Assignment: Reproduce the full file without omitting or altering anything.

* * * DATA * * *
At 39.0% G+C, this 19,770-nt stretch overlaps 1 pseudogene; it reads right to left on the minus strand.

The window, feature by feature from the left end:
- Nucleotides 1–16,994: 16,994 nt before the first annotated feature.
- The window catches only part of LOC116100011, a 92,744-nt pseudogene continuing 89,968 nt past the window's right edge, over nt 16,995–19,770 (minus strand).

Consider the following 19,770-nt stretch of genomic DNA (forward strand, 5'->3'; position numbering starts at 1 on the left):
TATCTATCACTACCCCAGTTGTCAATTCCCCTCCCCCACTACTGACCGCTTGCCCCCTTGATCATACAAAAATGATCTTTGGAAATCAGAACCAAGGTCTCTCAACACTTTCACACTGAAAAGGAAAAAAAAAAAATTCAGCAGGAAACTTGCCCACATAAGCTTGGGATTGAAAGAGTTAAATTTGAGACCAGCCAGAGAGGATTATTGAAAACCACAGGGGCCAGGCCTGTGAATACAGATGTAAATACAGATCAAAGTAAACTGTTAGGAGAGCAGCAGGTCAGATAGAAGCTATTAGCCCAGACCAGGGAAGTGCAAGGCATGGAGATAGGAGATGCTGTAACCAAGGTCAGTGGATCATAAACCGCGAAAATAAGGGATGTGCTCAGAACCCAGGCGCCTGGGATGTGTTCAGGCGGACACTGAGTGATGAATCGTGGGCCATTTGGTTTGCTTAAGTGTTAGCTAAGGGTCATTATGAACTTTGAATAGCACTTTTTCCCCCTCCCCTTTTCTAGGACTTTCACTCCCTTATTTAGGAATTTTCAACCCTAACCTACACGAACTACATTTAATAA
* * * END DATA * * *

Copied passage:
At 39.0% G+C, this 19,770-nt stretch overlaps 1 pseudogene; it reads right to left on the minus strand.

The window, feature by feature from the left end:
- Nucleotides 1–16,994: 16,994 nt before the first annotated feature.
- The window catches only part of LOC116100011, a 92,744-nt pseudogene continuing 89,968 nt past the window's right edge, over nt 16,995–19,770 (minus strand).

Consider the following 19,770-nt stretch of genomic DNA (forward strand, 5'->3'; position numbering starts at 1 on the left):
TATCTATCACTACCCCAGTTGTCAATTCCCCTCCCCCACTACTGACCGCTTGCCCCCTTGATCATACAAAAATGATCTTTGGAAATCAGAACCAAGGTCTCTCAACACTTTCACACTGAAAAGGAAAAAAAAAAAATTCAGCAGGAAACTTGCCCACATAAGCTTGGGATTGAAAGAGTTAAATTTGAGACCAGCCAGAGAGGATTATTGAAAACCACAGGGGCCAGGCCTGTGAATACAGATGTAAATACAGATCAAAGTAAACTGTTAGGAGAGCAGCAGGTCAGATAGAAGCTATTAGCCCAGACCAGGGAAGTGCAAGGCATGGAGATAGGAGATGCTGTAACCAAGGTCAGTGGATCATAAACCGCGAAAATAAGGGATGTGCTCAGAACCCAGGCGCCTGGGATGTGTTCAGGCGGACACTGAGTGATGAATCGTGGGCCATTTGGTTTGCTTAAGTGTTAGCTAAGGGTCATTATGAACTTTGAATAGCACTTTTTCCCCCTCCCCTTTTCTAGGACTTTCACTCCCTTATTTAGGAATTTTCAACCCTAACCTACACGAACTACATTTAATAA